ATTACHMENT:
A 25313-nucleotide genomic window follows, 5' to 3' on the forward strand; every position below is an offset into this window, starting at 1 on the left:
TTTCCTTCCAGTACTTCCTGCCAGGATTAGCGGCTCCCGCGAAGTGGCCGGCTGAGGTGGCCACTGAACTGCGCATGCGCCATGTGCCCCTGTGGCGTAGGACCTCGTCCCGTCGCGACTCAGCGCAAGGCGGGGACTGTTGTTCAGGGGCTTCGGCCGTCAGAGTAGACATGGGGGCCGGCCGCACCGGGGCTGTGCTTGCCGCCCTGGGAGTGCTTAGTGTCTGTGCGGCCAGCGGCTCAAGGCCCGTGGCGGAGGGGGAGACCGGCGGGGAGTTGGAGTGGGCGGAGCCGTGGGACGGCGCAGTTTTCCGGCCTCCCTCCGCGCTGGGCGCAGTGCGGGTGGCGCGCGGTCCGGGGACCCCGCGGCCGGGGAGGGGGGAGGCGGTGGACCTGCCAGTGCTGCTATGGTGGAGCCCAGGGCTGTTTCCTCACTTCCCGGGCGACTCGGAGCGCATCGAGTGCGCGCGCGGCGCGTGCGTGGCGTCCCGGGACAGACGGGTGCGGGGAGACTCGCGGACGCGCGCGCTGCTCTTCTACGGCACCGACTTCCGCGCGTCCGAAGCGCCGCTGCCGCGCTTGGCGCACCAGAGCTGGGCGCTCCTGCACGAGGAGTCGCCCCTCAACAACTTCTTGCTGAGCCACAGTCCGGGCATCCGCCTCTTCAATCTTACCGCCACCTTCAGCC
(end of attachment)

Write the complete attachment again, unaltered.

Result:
A 25313-nucleotide genomic window follows, 5' to 3' on the forward strand; every position below is an offset into this window, starting at 1 on the left:
TTTCCTTCCAGTACTTCCTGCCAGGATTAGCGGCTCCCGCGAAGTGGCCGGCTGAGGTGGCCACTGAACTGCGCATGCGCCATGTGCCCCTGTGGCGTAGGACCTCGTCCCGTCGCGACTCAGCGCAAGGCGGGGACTGTTGTTCAGGGGCTTCGGCCGTCAGAGTAGACATGGGGGCCGGCCGCACCGGGGCTGTGCTTGCCGCCCTGGGAGTGCTTAGTGTCTGTGCGGCCAGCGGCTCAAGGCCCGTGGCGGAGGGGGAGACCGGCGGGGAGTTGGAGTGGGCGGAGCCGTGGGACGGCGCAGTTTTCCGGCCTCCCTCCGCGCTGGGCGCAGTGCGGGTGGCGCGCGGTCCGGGGACCCCGCGGCCGGGGAGGGGGGAGGCGGTGGACCTGCCAGTGCTGCTATGGTGGAGCCCAGGGCTGTTTCCTCACTTCCCGGGCGACTCGGAGCGCATCGAGTGCGCGCGCGGCGCGTGCGTGGCGTCCCGGGACAGACGGGTGCGGGGAGACTCGCGGACGCGCGCGCTGCTCTTCTACGGCACCGACTTCCGCGCGTCCGAAGCGCCGCTGCCGCGCTTGGCGCACCAGAGCTGGGCGCTCCTGCACGAGGAGTCGCCCCTCAACAACTTCTTGCTGAGCCACAGTCCGGGCATCCGCCTCTTCAATCTTACCGCCACCTTCAGCC